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Finding Hope With Cancer

I’ve been emotionally, physically, and financially devastated by cancer. Supporting other survivors is helping me find a new life purpose.


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Sometimes there just is no escaping cancer. I thought I had done everything right. I was diligent about adhering to my annual physical exams, including mammograms, and routinely performed breast self-exams to spot any early changes in my breasts. Still, in the summer of 2015, I was diagnosed with hormone receptor–positive, HER2-negative de novo metastatic breast cancer. A mammogram had detected a mass in my right breast, and additional imaging scans found that the cancer had spread to my bones. After that, everything went off the rails.

At the time, I was a hospice nurse and had helped hundreds of patients transition to a peaceful death. But now, facing my own mortality, I couldn’t summon that same compassion for myself. I was scared. I continued to work throughout my grueling treatment, which included combinations of doxorubicin, cyclophosphamide, and paclitaxel, followed by a contralateral prophylactic mastectomy and radiation therapy.


“My faith, family, friends, and medical team are positive forces in my life. They create balance in my life and keep me moving forward.”
— Stephanie Walker

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Despite the hair loss, nausea, vomiting, and fatigue from the treatment, I continued to make home hospice visits to care for my patients and found comfort in their courage. In 2016, I was ecstatic to learn that my treatment was successful in halting the spread of the cancer and that there was no evidence of disease in my body. I receive monthly injections of fulvestrant, and my health status has remained unchanged. But the emotional and physical toll of cancer continues to ravage my body and mind.

Coping With the Physical, Emotional, and Financial Effects of Cancer

In 2018, I was diagnosed with a blood clot in my left lung; I had a transient ischemic attack and could no longer work. I loved being a nurse, and not being able to care for patients has been harder than coping with my own cancer diagnosis.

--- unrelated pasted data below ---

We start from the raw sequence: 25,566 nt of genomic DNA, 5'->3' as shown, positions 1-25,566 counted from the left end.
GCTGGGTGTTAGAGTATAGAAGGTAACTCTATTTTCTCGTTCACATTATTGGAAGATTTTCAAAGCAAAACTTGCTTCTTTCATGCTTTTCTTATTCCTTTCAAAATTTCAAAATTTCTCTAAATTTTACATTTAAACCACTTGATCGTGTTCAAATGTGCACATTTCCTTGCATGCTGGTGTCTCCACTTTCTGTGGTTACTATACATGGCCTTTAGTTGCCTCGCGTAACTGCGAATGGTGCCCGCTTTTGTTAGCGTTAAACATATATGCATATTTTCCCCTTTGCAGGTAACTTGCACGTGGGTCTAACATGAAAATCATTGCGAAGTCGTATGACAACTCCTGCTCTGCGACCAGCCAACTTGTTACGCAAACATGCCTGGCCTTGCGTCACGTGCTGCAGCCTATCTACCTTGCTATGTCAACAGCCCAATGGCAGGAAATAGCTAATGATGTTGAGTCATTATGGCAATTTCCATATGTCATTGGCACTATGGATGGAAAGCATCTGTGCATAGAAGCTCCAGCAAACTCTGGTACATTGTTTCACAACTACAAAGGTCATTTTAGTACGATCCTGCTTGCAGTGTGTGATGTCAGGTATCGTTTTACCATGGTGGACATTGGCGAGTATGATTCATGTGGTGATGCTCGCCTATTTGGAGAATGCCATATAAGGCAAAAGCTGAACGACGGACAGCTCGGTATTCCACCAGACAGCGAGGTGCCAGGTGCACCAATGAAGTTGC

I’m not ashamed to admit that the past few years have been difficult. As the primary financial provider in our family, the loss of income has forced my husband and I to move to another state and budget our money carefully. Our precarious financial situation; the constant pain in my back, hip, and legs from the cancer and its treatment; and the fear that the cancer will progress, coupled with the added isolation brought on by the COVID-19 pandemic, have caused depression and anxiety so severe I momentarily considered suicide.

I am receiving psychosocial counseling from a cancer therapist. Although I continue to see my oncologist and other members of my medical team, who are monitoring my health, no one is coordinating my care, and I worry I am falling through the cracks of the medical system. The experience has led me to become a patient advocate to help others going through cancer, especially women of color diagnosed with metastatic breast cancer, so they can find the emotional and financial support they need. I also am volunteering my time to care for patients on hospice care in my community. The work is rewarding and temporarily removes me from my own physical, emotional, and financial hardships.

Finding a Renewed Life Purpose

I know I’m lucky. I have surpassed the usual survival prognosis for my type of advanced breast cancer and am trying not to waste any of this precious time, but I’m not always successful. Some days are extremely tough.

My faith, family, friends, and medical team are positive forces in my life. They create balance in my life and keep me moving forward. My main goal now is to do good in the world. Through my experience as a cancer survivor and patient advocate, I hope I’m able to bring comfort to others diagnosed with cancer. I’m finding that helping others is giving me back my life purpose, and a life fulfilled, and I’m grateful. 

Ms. Walker lives in Tarboro, North Carolina.

Editor’s Note: Columns in the Patient’s Corner are based solely on information The ASCO Post received from patients and should be considered anecdotal.

 


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